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Milsurp Bullseye Pistols Possible, If Not Immediate

Milsurp Bullseye Pistols Possible, If Not Immediate

The first U.S. military surplus firearms released by the government since the early decades following WWII is now a possibility. The recently passed National Defense Authorization Act of 2016 allows the Secretary of the Army to annually transfer up to 10,000 surplus M1911/M1911A1 pistols to the Corporation for the Promotion of Rifle Practice and Firearms Safety (CMP) for subsequent sale to competitors and collectors.

However, the present anti-civil rights administration, coupled with the upcoming presidential election year that has made “gun control” a major political party issue, is likely to delay transfer of the milsurp pistols. The CMP declined to comment on the matter or to discuss plans for sales to the public or how sales may impact pistol competitions.

“None of us are at liberty to speak to any of those issues at this point, from top down,” said CMP spokesman Steve Cooper. “Since the whole program is in the hands of the Secretary of the Army, we will await their move.” 

The milsurp pistols are a potential boon to CMP’s as-issued pistol matches, styled on traditional NRA precision (formerly bullseye) pistol competition. Intended to get more shooters involved in pistol marksmanship, the as-issued competition permits only unaccurized semiautomatic military/police pistols or commercial equivalents.

What is it?
The National Defense Authorization Act of 2016 (NDAA 2016) assigns $607 billion for everything military, from painting Navy ships to buying the newest electronic weapons technology. President Obama vetoed the Act in October 2015, but he finally signed it weeks later after lawmakers cut $5 billion from the bill, HR 1735. 

The potential public sale of 10,000 surplus pistols is a veritable mote in an enormous package of much larger national defense budgetary concerns with significant political ramifications. Obama’s comments on his initial veto, in fact, made no reference at all to the surplus pistols, objecting instead that the bill failed to meet his desire for budget reforms and that it failed to close the Guantanamo Bay terrorist detention facility, one of Obama’s campaign promises.

What does it say?
Section 1087 of NDAA 2016 adds milsurp M1911/M1911A1 pistols, spare parts and accessories to the milsurp M1 Garand and .22 caliber target rifles CMP already sells to eligible citizens. It authorizes the Secretary of the Army to carry out a one-year pilot program transferring a maximum of 10,000 milsurp pistols to CMP. Within 90 days of initiating the program, the Secretary must submit to Congress an interim report that includes the number of pistols transferred and “information on any crimes committed using firearms transferred under the pilot program.” The reference to crime is a first for milsurp sales and is clearly politically motivated.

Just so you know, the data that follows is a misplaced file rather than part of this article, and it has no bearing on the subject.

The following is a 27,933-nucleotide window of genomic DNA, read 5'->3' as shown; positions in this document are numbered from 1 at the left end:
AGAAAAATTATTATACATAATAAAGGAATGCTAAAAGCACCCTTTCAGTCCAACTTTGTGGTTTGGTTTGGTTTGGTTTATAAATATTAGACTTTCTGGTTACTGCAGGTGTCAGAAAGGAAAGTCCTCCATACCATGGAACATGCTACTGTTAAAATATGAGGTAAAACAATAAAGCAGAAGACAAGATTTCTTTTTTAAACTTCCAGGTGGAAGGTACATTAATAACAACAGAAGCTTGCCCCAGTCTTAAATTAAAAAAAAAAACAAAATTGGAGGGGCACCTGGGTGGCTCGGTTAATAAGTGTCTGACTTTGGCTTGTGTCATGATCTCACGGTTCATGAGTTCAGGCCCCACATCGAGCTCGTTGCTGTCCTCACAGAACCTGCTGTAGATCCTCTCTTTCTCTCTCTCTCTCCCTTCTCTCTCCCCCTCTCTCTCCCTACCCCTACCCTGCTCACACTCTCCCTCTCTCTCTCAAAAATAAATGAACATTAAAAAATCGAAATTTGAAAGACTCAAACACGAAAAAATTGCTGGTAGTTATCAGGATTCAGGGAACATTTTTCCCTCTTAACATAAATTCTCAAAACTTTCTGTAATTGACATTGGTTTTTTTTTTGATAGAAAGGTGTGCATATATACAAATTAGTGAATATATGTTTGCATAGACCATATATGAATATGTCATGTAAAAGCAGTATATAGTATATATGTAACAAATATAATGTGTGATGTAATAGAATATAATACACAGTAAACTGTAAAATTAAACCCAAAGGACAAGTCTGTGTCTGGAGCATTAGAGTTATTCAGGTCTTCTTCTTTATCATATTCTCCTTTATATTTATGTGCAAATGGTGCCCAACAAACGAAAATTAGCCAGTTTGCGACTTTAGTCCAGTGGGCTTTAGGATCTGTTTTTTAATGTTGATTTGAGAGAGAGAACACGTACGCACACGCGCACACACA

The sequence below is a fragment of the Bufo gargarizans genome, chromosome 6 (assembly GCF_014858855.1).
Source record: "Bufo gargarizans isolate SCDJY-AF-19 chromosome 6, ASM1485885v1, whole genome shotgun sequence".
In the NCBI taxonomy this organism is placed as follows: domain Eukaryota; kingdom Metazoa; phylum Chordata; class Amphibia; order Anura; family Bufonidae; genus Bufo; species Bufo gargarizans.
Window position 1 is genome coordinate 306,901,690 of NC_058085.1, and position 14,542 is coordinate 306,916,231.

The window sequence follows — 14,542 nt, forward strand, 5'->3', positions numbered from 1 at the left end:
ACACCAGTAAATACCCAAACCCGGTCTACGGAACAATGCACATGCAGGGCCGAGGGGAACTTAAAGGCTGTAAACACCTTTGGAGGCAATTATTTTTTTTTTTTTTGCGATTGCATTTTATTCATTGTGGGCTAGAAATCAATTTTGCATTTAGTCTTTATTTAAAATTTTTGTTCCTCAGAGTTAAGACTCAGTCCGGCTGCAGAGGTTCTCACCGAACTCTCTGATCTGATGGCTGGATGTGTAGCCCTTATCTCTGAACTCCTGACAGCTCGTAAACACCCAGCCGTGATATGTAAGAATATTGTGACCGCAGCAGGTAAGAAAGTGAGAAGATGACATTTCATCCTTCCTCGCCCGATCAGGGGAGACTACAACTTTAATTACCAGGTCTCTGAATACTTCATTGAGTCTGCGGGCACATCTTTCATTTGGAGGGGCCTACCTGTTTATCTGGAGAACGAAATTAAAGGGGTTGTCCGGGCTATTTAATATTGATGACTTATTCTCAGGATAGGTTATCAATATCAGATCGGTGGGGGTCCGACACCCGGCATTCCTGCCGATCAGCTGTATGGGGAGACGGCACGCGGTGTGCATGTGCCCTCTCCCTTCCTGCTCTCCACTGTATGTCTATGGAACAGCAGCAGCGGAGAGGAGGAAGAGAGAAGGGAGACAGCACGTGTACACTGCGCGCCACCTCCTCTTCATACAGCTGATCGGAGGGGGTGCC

Assuming Congress approves the required reports—also new to milsurp transfers—the Army may release 10,000 pistols annually until exhausting the surplus. NDAA 2016 specifies M1911/M1911A1 pistols only, without reference to service revolvers. It also specifies that pistol sales will require background checks and that CMP “shall obtain a license as a dealer in firearms” and maintain “acquisition and disposition records”—apparently references to standard FFL procedures followed by firearms retailers which, Cooper said, CMP already practices.

What’s next?
An important point is that the Act only authorizes actions and expenditures, it does not require the Secretary of the Army to transfer milsurp pistols to CMP. A reasonable expectation, given Obama’s history of anti-civil rights rhetoric against the Second Amendment, is that, as Commander in Chief, Obama will direct the Secretary to not transfer the pistols during the remainder of his presidency. Possibly some other political expediency might prompt Obama to instead simply distance himself from a Secretary decision to transfer the pistols. 

As a non-profit organization operating under a government charter, CMP is in an awkward position, caught between its federal mandate to actively promote citizen marksmanship while the government, under the present administration, ardently opposes the task it has assigned CMP. The CMP has asked the public not to email or call with questions regarding the milsurp pistols for now, and appears to have adopted a patient “wait and see” attitude while quietly preparing for a positive outcome.

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